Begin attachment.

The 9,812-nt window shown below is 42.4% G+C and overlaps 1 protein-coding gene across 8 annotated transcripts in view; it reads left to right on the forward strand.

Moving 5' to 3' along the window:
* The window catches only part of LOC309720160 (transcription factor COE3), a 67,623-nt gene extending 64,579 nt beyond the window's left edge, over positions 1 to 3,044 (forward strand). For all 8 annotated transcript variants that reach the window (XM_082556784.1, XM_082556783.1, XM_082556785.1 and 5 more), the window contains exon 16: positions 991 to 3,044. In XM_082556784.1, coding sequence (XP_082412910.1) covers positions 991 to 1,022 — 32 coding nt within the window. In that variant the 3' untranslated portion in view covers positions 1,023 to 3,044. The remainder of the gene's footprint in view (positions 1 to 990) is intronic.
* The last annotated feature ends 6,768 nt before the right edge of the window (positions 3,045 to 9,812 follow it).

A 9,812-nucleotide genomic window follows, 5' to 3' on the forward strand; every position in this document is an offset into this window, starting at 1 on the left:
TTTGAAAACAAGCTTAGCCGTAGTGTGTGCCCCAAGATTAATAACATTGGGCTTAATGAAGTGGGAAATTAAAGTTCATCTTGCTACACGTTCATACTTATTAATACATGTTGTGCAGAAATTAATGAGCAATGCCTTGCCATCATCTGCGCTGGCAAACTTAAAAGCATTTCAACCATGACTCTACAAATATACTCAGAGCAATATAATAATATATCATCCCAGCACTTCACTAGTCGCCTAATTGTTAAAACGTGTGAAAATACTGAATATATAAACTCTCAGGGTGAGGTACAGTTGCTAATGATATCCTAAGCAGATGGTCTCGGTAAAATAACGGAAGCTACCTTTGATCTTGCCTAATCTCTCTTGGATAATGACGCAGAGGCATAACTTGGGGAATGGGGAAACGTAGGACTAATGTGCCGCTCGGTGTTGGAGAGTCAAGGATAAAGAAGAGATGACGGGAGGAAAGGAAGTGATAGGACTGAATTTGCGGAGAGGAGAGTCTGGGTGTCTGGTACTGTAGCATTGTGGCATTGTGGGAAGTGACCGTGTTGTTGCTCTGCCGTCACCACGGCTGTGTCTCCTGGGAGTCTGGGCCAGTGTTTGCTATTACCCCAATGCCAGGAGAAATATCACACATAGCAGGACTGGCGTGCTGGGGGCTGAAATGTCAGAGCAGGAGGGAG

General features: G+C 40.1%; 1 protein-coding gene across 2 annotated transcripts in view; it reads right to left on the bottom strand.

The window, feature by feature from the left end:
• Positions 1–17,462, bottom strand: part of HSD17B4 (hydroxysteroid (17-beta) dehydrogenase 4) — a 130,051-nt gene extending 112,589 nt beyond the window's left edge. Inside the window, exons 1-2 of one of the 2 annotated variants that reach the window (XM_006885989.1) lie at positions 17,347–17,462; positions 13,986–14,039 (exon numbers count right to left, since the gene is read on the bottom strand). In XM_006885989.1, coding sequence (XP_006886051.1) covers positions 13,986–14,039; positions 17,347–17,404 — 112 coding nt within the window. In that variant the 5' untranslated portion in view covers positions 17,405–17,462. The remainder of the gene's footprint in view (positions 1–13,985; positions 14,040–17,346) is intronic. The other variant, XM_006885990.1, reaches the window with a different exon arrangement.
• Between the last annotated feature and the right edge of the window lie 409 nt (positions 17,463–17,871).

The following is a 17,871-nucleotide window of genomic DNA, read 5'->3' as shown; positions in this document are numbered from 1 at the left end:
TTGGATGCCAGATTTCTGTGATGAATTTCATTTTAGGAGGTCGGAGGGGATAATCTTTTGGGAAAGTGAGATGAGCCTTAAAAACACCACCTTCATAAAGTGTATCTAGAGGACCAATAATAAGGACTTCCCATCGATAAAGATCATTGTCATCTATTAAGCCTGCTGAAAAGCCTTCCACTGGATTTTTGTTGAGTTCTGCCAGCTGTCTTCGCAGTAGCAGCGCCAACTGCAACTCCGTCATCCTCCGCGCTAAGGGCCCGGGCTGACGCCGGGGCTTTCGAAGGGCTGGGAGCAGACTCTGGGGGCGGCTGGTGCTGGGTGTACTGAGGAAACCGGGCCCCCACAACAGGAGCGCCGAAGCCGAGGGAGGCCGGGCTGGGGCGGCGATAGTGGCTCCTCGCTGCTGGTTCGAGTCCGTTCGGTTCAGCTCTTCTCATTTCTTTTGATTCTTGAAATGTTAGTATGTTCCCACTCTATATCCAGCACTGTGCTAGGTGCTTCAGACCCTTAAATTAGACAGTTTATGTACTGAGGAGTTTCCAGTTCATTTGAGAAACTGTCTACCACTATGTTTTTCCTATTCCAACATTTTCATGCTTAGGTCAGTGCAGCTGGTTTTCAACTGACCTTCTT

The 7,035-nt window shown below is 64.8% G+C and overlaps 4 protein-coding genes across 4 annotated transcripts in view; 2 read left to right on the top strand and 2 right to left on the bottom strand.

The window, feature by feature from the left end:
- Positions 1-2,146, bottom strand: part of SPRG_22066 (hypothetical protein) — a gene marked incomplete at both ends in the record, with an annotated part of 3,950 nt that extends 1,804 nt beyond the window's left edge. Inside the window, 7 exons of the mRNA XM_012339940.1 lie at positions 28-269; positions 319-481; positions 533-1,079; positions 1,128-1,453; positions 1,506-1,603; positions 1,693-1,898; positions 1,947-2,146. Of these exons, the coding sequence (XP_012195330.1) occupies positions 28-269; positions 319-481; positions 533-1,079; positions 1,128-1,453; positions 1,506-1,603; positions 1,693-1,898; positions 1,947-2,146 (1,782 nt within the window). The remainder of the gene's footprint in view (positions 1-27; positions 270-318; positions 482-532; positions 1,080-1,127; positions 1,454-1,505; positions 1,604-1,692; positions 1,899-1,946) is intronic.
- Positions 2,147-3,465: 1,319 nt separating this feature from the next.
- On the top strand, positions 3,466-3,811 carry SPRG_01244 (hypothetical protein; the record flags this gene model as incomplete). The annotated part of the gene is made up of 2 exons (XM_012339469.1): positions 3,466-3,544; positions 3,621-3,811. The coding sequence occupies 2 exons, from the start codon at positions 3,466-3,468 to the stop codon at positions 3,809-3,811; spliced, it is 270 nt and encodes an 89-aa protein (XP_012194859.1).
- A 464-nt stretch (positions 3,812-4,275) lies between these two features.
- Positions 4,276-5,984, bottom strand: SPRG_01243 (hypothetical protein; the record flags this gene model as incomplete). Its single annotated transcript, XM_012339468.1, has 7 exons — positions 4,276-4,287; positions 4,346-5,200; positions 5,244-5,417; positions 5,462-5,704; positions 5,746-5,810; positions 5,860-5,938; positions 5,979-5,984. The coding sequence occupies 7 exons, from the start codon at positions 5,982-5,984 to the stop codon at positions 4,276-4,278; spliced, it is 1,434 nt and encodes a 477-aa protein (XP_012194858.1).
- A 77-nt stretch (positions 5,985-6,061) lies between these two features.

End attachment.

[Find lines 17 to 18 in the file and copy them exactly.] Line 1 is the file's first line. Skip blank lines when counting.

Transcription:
- On the top strand, positions 3,466-3,811 carry SPRG_01244 (hypothetical protein; the record flags this gene model as incomplete). The annotated part of the gene is made up of 2 exons (XM_012339469.1): positions 3,466-3,544; positions 3,621-3,811. The coding sequence occupies 2 exons, from the start codon at positions 3,466-3,468 to the stop codon at positions 3,809-3,811; spliced, it is 270 nt and encodes an 89-aa protein (XP_012194859.1).
- A 464-nt stretch (positions 3,812-4,275) lies between these two features.